String Me


I fear I’m not explaining myself well.

VCT- Tile 4


Once you’ve figured out your lines, the hard part is done.  Now you have the fun part of laying the tile to look forward to.

The first thing you should do is dry lay some tiles along your straight line.  I’m referring to the row of black tiles in the centre of the room.  You’ll have two choices.  Lay your first tile so it is centred over the centre point, or lay your first tile so the tip touches the centre point (like I did).  If you’ve  got your centre points right then you’ll have the exact same distance between the walls and the ends of your final full tiles.

VCT- Tile 5


Once you’ve determined your straight lines are good, it’s time to grab your glue and start laying tiles!  Buy the glue when you buy your tile and ask for help to make sure you’re getting the right glue for the tile you’re using.  Also read the bucket of glue to see what type of trowel you need.  All trowels are not created equal.  The distance between and depth of the notches make a difference. Only use the trowel size that’s specified on the back of the bucket of glue.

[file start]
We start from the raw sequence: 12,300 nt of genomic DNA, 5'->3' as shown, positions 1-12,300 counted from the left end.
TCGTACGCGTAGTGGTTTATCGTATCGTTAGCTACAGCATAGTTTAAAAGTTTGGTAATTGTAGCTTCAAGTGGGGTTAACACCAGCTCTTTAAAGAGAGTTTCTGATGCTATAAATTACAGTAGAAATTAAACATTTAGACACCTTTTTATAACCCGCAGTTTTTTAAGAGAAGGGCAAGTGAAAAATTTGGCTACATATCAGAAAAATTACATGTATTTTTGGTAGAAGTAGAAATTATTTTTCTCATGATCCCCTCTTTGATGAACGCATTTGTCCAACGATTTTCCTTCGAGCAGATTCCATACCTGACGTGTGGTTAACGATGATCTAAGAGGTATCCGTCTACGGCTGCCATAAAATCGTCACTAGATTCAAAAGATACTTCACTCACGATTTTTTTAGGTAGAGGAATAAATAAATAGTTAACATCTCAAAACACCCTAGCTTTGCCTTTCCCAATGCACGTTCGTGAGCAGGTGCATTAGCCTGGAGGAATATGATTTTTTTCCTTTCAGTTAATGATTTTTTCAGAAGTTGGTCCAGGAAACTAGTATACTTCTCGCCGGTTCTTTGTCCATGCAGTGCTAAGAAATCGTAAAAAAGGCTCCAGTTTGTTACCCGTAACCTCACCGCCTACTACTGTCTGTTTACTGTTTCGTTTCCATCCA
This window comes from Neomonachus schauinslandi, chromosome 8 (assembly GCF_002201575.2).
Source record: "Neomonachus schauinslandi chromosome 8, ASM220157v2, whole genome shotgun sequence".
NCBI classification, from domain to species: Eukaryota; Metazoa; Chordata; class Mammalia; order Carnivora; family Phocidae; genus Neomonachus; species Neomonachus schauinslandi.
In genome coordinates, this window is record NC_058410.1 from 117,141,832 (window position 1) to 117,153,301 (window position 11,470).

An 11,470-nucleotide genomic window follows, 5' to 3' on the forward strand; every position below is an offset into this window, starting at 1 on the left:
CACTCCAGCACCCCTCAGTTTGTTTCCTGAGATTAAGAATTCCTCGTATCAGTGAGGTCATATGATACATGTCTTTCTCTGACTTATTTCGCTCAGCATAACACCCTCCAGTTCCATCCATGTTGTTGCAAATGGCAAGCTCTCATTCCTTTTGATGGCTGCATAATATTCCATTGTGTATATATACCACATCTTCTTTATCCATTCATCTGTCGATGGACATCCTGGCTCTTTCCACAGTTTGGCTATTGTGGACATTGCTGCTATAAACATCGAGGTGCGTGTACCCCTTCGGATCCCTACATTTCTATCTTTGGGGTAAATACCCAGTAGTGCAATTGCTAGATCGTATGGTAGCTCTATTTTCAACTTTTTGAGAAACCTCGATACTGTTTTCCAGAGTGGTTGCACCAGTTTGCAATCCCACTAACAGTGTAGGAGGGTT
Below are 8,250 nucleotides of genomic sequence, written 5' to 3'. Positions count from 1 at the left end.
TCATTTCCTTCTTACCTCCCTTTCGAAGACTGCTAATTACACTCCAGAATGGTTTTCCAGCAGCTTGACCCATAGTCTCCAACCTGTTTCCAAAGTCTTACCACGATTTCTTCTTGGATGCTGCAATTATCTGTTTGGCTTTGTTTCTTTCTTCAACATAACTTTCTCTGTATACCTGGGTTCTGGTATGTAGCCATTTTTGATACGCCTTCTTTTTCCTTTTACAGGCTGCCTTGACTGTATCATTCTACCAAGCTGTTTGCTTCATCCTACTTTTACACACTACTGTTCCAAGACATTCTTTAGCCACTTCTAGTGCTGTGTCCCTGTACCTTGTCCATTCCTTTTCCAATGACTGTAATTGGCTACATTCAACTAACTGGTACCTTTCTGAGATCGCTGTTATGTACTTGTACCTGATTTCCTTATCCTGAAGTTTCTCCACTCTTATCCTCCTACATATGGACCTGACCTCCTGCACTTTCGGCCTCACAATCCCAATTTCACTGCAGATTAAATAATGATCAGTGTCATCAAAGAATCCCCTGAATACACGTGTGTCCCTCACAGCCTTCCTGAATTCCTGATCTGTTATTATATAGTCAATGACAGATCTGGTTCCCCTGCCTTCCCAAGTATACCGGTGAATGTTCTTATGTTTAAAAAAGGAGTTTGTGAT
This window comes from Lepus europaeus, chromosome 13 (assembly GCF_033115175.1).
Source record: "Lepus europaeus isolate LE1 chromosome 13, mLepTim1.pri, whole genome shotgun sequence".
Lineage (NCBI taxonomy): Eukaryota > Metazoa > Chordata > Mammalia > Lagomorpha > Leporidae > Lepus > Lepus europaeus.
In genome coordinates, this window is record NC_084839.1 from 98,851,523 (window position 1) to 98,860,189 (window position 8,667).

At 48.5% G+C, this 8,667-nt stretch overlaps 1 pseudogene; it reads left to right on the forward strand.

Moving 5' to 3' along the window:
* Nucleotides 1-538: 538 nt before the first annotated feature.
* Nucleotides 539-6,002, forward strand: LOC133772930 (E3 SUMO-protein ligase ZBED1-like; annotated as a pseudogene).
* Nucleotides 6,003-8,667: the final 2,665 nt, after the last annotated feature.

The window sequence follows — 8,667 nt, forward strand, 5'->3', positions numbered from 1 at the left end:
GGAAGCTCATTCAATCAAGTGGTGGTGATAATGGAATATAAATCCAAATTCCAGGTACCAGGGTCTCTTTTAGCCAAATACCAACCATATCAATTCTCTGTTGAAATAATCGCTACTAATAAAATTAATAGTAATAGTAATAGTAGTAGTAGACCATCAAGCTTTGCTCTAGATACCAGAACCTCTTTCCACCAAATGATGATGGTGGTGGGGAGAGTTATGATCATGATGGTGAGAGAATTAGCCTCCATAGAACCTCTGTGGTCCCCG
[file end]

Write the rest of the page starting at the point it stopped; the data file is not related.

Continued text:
VCT- Tile 6
VCT- Tile 7



Open up your glue and pour a big glug on the floor.
VCT- Tile 8



Trowel it out.
VCT- Tile 9
VCT- Tile 11
VCT- Tile 12


It’ll take an hour or two for your glue to get tacky enough to lay your tiles so go take a walk.  Or taunt your cats. Or learn a new language.

Once your glue is tacky, it’ll stay that way for dayssss.  So you literally have a work time with this glue of 2-3 days.


Carefully, carefully lay your first tile. Make sure it is *perfect*.
VCT- Tile 13
VCT- Tile 14